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March 17, 1997 | JAMES RICCI, TIMES STAFF WRITER
From the veranda of his house, Bruce Gleason looks down, down, down onto a swath of the San Fernando Valley floor. Daylight is departing, and a rainy mist has furred the vista. A river of car headlamps on Van Nuys Boulevard glows more brilliantly by the moment. "The view. Each night when I come home, I'm re-charmed by it," he says. "Life is in session down there--150,000 people going about their life."
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OPINION
April 22, 2014 | Patt Morrison
"Fracking" - now there's a word that just begs for a bumper sticker. Short for "hydraulic fracturing" - the process of breaking open rock with high-pressure liquids to get at otherwise untappable oil and natural gas - fracking conjures up a welcome energy boom for some, ecological disaster for others. Mark Zoback - Stanford geophysicist since 1984, member of the National Academy of Engineering's Deepwater Horizon investigation committee, personal "decarbonizer," fracking expert - sees the problems and the potential for California.
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CALIFORNIA | LOCAL
February 3, 1994
Twenty years of social engineering hasn't had much impact on Los Angeles travel habits but one day of tectonic engineering may have a large impact. RONALD KOSINSKI Diamond Bar
OPINION
April 20, 2014 | By Michael S. Teitelbaum
We've all heard the dire pronouncements: U.S. science and technology is losing ground to its global competitors because of a nationwide shortage of scientists and engineers, due primarily to the many failures of K-12 education. But are these gloomy assertions accurate? Nearly all of the independent scholars and analysts who have examined the claims of widespread shortages have found little or no evidence to support them. Salaries in these occupations are generally flat, and unemployment rates are about the same or higher than in others requiring advanced education.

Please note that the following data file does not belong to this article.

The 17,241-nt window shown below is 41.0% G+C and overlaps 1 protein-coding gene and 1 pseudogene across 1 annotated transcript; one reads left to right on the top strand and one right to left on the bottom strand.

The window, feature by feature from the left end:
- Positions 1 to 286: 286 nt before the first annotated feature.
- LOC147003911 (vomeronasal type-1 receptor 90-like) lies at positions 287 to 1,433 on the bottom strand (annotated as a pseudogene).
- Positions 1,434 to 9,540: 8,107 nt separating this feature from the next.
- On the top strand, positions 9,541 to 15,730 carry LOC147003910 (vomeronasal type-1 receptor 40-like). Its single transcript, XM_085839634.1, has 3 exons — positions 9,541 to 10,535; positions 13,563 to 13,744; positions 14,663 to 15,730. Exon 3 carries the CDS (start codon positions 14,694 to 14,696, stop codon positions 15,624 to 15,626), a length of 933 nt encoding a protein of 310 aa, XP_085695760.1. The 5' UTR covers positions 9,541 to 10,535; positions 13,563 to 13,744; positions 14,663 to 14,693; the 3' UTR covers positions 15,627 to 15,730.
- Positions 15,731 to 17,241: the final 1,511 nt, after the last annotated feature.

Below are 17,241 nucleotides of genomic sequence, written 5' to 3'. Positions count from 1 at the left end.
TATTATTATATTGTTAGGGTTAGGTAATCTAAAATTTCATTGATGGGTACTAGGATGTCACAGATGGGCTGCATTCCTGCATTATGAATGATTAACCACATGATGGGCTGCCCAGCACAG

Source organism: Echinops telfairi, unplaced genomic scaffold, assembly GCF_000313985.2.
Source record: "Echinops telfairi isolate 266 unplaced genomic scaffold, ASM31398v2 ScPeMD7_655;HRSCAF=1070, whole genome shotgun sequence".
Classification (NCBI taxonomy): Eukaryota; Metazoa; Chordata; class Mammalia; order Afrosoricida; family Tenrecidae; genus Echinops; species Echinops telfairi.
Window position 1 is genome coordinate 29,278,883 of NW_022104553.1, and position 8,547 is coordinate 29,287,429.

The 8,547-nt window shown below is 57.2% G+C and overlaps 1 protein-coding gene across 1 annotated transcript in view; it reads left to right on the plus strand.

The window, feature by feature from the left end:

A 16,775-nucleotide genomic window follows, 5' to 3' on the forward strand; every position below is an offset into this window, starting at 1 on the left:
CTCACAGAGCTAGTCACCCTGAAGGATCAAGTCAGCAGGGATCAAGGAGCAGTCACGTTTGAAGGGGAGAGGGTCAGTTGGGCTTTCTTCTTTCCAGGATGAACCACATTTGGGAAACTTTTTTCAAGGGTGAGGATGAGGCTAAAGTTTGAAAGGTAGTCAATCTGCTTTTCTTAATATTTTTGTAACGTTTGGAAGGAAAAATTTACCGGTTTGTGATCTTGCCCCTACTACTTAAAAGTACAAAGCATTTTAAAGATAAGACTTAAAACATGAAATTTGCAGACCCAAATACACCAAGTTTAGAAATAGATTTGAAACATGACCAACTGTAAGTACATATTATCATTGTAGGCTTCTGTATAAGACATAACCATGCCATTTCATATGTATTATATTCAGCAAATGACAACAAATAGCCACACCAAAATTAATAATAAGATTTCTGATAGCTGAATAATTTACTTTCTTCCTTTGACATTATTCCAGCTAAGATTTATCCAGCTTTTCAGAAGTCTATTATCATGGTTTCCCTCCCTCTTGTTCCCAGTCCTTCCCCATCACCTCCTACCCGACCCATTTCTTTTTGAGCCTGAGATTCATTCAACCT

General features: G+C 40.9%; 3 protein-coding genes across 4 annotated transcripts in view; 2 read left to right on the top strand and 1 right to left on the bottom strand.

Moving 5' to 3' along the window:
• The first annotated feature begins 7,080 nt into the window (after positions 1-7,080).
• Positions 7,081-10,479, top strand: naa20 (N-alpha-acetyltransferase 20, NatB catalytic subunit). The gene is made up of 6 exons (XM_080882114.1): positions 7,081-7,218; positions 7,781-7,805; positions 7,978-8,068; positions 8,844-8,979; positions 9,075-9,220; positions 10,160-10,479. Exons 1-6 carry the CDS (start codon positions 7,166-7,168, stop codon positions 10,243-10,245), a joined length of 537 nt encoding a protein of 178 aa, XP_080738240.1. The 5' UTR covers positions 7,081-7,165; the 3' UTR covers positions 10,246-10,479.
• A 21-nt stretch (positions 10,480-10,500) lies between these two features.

SCIENCE
August 20, 2013 | By Eryn Brown
California leads U.S. states in science and engineering employment, according to a new report from researchers at the National Science Foundation In 2011, the state employed 786,653 people in science and engineering jobs - nearly 14% of the 5.7 million workers in such occupations across the United States. New York and Texas were also science jobs standouts - but with 328,851 and 450,316 jobs, respectively, they trail the Golden State. The two local regions with the highest science and engineering employment were also in California: the Santa Clara or Silicon Valley area, with 143,329 jobs; and the Los Angeles region, with 141,719 jobs.
CALIFORNIA | LOCAL
February 14, 2009
BUSINESS
March 14, 2010 | By Darrell Satzman
The gig: Don't call Mark Fuller, 58, a fountain maker. He prefers "feature creator." But he does make fountains -- spectacular ones. The company he founded, Wet, based in Sun Valley, has taken on some of the largest water fountain projects in the world. Projects: One of his latest creations is a 32-acre artificial lake at the foot of the world's tallest building -- the Burj Khalifa in Dubai -- with 1,500 water jets that can blast streams 500 feet in the air, plus 1,000 fog jets, all tightly choreographed to put on a computerized show to music.
CALIFORNIA | LOCAL
September 14, 1991
The six-story Hughes Aircraft Electrical Engineering Center, designed as a state-of-the-art research facility, will be dedicated today on the USC campus near downtown Los Angeles. Hughes contributed $5 million toward construction of the School of Engineering center, seen by Engineering Dean Leonard Silverman as an investment in the nation's future in a region with the largest concentration of engineers, scientists and technicians in the United States. Malcolm R.
CALIFORNIA | LOCAL
November 18, 1999 | DIANE WEDNER, SPECIAL TO THE TIMES
Raymond Landis is fluent in the language of mechanical engineering, a field in which terms such as heat transfer, thermodynamics and numerical analysis roll off the tongue like couplets in a sonnet. But Landis, the dean of engineering and technology at Cal State Los Angeles, prefers the vocabulary of success when he talks to his Minority Engineering Program (MEP) students, to whom he offers terms such as goals, motivation, peer support and pride.
SCIENCE
April 14, 2014 | By Amina Khan